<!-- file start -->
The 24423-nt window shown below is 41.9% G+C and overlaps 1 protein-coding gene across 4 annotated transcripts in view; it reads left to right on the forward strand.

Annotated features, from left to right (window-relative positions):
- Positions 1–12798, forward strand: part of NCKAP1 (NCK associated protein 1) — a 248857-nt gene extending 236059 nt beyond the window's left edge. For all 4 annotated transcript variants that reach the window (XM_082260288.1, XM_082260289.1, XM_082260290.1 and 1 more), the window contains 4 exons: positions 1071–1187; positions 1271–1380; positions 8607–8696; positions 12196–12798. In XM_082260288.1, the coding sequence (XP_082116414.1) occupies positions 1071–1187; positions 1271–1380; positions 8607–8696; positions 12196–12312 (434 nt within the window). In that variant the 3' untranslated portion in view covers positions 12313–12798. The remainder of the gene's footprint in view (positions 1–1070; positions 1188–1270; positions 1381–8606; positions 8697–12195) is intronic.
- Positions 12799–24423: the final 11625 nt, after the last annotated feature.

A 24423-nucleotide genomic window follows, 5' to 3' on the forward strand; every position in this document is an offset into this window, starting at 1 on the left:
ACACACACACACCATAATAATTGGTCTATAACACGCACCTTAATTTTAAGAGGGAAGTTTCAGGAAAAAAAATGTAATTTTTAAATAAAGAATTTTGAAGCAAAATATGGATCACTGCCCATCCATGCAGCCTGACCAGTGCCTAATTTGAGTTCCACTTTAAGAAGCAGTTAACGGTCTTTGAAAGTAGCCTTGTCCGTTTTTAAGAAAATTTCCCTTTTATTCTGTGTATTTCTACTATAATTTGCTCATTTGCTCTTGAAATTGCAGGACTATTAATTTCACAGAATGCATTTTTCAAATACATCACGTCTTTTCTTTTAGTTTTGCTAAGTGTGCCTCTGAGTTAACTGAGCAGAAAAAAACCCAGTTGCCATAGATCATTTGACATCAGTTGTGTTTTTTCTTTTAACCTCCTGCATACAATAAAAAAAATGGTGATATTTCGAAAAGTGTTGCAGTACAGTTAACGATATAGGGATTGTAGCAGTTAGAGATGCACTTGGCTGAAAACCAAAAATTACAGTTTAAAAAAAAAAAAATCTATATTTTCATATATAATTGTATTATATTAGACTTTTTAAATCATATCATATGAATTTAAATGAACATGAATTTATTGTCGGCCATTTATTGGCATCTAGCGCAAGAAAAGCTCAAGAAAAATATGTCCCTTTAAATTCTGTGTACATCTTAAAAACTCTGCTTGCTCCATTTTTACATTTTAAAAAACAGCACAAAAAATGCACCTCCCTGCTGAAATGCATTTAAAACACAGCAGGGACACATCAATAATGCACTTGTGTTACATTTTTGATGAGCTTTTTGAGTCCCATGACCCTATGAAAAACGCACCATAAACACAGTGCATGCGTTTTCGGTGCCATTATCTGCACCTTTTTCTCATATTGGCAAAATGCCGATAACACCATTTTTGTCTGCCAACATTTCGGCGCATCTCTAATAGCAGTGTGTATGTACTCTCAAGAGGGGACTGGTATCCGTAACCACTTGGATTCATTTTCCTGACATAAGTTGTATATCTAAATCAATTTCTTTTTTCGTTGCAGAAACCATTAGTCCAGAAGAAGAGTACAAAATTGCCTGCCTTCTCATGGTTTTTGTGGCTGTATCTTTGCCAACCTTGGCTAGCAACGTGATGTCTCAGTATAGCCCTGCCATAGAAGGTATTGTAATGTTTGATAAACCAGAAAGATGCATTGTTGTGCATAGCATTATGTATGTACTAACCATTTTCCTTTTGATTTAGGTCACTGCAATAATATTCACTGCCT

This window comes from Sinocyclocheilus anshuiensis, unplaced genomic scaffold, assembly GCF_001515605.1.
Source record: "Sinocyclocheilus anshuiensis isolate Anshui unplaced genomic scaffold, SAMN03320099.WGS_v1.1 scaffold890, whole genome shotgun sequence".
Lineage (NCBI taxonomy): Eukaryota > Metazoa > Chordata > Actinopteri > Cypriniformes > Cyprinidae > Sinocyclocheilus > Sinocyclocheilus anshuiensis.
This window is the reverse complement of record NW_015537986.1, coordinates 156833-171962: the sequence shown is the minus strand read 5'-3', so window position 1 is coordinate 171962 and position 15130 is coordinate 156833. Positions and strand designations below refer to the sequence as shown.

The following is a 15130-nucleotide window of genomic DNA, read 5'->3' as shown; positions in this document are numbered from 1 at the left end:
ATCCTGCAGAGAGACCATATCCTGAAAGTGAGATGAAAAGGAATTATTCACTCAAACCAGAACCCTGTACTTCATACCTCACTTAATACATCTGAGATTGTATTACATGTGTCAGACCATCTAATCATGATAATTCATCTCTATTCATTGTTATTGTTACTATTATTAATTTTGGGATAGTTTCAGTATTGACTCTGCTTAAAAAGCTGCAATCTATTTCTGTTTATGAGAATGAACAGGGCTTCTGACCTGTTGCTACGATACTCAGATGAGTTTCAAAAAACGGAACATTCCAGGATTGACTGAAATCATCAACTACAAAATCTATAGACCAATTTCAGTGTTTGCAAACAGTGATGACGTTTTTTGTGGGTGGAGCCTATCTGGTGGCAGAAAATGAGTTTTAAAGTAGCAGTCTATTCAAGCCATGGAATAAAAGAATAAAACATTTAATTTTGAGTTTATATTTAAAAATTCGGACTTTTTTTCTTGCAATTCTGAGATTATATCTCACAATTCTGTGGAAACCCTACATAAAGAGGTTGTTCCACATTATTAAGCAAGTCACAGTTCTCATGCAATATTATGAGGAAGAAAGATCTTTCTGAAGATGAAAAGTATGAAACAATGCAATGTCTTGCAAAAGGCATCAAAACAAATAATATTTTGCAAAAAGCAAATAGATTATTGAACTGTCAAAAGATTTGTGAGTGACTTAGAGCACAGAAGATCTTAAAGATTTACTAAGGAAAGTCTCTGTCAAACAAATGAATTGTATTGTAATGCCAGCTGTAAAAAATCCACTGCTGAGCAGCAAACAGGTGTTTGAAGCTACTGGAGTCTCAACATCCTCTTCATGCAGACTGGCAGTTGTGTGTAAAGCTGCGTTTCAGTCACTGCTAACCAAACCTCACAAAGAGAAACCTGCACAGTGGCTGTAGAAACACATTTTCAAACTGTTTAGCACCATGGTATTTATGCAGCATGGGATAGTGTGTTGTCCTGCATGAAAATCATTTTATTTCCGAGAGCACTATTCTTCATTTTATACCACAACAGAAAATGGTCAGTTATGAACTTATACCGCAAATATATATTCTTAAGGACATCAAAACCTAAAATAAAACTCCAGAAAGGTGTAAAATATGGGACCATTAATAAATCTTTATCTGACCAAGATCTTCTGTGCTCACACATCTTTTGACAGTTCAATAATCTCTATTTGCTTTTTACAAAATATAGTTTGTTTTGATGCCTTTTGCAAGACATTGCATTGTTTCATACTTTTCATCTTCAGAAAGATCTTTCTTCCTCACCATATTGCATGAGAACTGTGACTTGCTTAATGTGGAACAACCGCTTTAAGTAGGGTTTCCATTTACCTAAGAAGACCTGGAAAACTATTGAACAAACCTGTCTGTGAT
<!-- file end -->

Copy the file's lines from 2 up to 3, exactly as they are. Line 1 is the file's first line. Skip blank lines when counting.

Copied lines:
Annotated features, from left to right (window-relative positions):
- Positions 1–12798, forward strand: part of NCKAP1 (NCK associated protein 1) — a 248857-nt gene extending 236059 nt beyond the window's left edge. For all 4 annotated transcript variants that reach the window (XM_082260288.1, XM_082260289.1, XM_082260290.1 and 1 more), the window contains 4 exons: positions 1071–1187; positions 1271–1380; positions 8607–8696; positions 12196–12798. In XM_082260288.1, the coding sequence (XP_082116414.1) occupies positions 1071–1187; positions 1271–1380; positions 8607–8696; positions 12196–12312 (434 nt within the window). In that variant the 3' untranslated portion in view covers positions 12313–12798. The remainder of the gene's footprint in view (positions 1–1070; positions 1188–1270; positions 1381–8606; positions 8697–12195) is intronic.